Insights | February 13, 2024

Authenticity and Action: Key takeaways for young leaders from Davos 2024

Roschier's associate Paula Pirinen attended the World Economic Forum (WEF) in Davos as a part of the Davos50 delegation. She describes the event as a unique experience, providing insights into the global economic landscape and emphasizing the crucial role of young leaders in shaping the future. We sat down with Paula for a Q&A.

How did you end up attending the World Economic Forum in Davos?

I attended the World Economic Forum as a part of the Davos50 delegation, which brings together 50 leaders under the age of thirty. We are all members of the Global Shapers initiative of the World Economic Forum, which I’ve been part of since 2017. This year, we represented 45 countries and cities from Nicaragua to Hong Kong and from New Zealand to Finland.

As a young leader, how do you perceive your role in influencing and contributing to the global economic agenda?

More than 50% of the world’s population is under the age of 30, while less than 3% of the world’s parliamentarians are in this age group. The average age of a board member in an S&P 500 index listed company is over 60. I think young people should have more and better opportunities to be involved in key decisions as they are the ones who will live the consequences. Both in politics and in business, this exclusion from decision-making reinforces intergenerational mistrust.

What trends or emerging issues do you think will have a profound impact on the global economy?

The two main themes of the WEF were geopolitical tensions and the impact of generative AI on the workforce. As we have seen, international conflicts have a huge impact on trade, economic growth and collective efforts to mitigate the climate crisis. With superpower competition and growing concerns about the effectiveness of existing global governance mechanisms, many are turning to so-called “middle powers” and regional groupings as alternative avenues.

AI is likely to shape our economies in both the short and long term: according to the IMF, around 60% of jobs in advanced economies, like Sweden and Finland, are exposed to AI. On a positive note, generative AI is driving innovation, creating a revolutionary wave across global economies, bringing new economic opportunities, and underscoring an inherent commitment to societal responsibility.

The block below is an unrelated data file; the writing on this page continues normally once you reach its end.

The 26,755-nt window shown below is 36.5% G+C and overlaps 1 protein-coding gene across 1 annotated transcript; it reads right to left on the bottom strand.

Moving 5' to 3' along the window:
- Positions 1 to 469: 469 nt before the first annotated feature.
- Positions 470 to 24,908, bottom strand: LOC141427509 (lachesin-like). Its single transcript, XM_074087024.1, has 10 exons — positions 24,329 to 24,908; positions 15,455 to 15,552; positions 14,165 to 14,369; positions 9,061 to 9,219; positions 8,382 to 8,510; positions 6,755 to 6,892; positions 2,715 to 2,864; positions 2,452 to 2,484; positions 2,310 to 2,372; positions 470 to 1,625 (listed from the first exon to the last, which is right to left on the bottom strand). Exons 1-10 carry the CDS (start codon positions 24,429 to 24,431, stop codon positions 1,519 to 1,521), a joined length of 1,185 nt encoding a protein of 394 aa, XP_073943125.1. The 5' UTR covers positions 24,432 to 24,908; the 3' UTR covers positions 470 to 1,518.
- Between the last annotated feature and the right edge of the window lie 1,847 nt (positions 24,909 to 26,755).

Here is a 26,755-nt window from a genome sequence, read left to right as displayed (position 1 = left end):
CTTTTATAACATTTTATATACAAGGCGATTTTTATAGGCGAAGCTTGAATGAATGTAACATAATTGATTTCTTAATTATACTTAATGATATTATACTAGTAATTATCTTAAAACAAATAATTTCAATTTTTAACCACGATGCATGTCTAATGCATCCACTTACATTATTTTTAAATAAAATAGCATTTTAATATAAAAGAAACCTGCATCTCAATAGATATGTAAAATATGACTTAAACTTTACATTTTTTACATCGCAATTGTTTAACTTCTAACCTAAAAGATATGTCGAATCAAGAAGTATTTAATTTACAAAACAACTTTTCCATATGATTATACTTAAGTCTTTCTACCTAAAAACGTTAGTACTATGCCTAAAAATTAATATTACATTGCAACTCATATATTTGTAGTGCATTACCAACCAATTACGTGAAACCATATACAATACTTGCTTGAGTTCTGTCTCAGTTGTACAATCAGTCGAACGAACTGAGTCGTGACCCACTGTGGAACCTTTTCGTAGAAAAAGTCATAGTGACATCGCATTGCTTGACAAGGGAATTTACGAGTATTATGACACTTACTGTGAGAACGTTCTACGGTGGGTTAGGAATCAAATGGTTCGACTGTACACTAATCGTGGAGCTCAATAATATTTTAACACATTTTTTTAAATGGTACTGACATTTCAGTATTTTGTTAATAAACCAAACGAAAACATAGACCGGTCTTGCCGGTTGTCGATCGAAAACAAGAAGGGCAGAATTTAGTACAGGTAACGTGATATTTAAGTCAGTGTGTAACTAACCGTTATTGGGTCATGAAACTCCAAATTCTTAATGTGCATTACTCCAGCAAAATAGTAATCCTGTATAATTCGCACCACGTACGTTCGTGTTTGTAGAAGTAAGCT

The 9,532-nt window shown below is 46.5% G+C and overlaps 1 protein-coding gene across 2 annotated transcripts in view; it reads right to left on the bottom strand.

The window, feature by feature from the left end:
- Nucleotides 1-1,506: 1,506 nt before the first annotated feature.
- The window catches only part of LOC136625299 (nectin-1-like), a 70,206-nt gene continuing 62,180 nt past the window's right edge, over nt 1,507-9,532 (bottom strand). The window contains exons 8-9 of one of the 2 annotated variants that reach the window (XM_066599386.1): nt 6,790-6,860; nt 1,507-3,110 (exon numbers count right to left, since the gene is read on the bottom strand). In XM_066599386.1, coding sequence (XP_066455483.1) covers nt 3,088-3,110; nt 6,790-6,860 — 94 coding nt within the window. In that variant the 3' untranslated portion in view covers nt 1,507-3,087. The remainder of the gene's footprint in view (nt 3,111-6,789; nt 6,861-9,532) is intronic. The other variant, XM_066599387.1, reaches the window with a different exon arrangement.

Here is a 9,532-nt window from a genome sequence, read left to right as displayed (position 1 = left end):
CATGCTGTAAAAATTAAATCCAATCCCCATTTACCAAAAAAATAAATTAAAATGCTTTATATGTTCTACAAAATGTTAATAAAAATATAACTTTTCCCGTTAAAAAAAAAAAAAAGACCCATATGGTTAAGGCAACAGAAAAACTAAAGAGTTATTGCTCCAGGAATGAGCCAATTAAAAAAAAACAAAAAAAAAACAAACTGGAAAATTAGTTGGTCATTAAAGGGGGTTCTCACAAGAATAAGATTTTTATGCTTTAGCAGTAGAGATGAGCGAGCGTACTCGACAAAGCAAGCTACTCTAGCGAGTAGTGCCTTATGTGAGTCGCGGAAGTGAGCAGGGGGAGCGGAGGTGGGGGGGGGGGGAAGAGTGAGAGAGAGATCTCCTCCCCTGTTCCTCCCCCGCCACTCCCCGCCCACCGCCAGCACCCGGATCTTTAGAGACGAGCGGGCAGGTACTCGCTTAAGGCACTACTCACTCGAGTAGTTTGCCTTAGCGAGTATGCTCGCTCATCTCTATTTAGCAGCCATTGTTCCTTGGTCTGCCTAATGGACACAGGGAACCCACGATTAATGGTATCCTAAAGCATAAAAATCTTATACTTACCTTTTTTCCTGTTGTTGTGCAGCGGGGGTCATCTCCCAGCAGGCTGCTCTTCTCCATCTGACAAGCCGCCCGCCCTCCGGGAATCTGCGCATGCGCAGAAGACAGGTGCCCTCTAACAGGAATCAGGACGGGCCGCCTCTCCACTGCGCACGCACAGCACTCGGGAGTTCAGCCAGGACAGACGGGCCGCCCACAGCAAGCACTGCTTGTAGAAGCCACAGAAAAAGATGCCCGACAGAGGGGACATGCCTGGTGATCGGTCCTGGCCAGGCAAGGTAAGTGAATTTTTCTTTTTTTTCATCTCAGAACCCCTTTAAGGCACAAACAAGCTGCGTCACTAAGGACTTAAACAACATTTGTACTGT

How would you summarize the WEF experience?

Participating in discussions and panels with top leadership and experts from across the globe expanded my understanding of the intricate connections between the corporate world, world politics, and emerging trends. As a corporate lawyer, this interconnectedness emphasizes the impact of my actions and underscores the need for responsible, socially conscious strategies in navigating the complex business landscapes.

Inspired by my Davos50 peers, I am committed to effecting positive change through legal work, and I believe that the concept of ‘thinking globally, acting locally’ should be at the heart of our approach. The starting point for positive impact is in our own communities and ways of working, and I aspire to use my new insights to contribute to ethical, sustainable, and globally conscious business practices.

My advice to young professionals is to be bold in sharing your opinions, and to seize opportunities to voice your knowledge and perspectives. Be yourself – you’re here for a reason.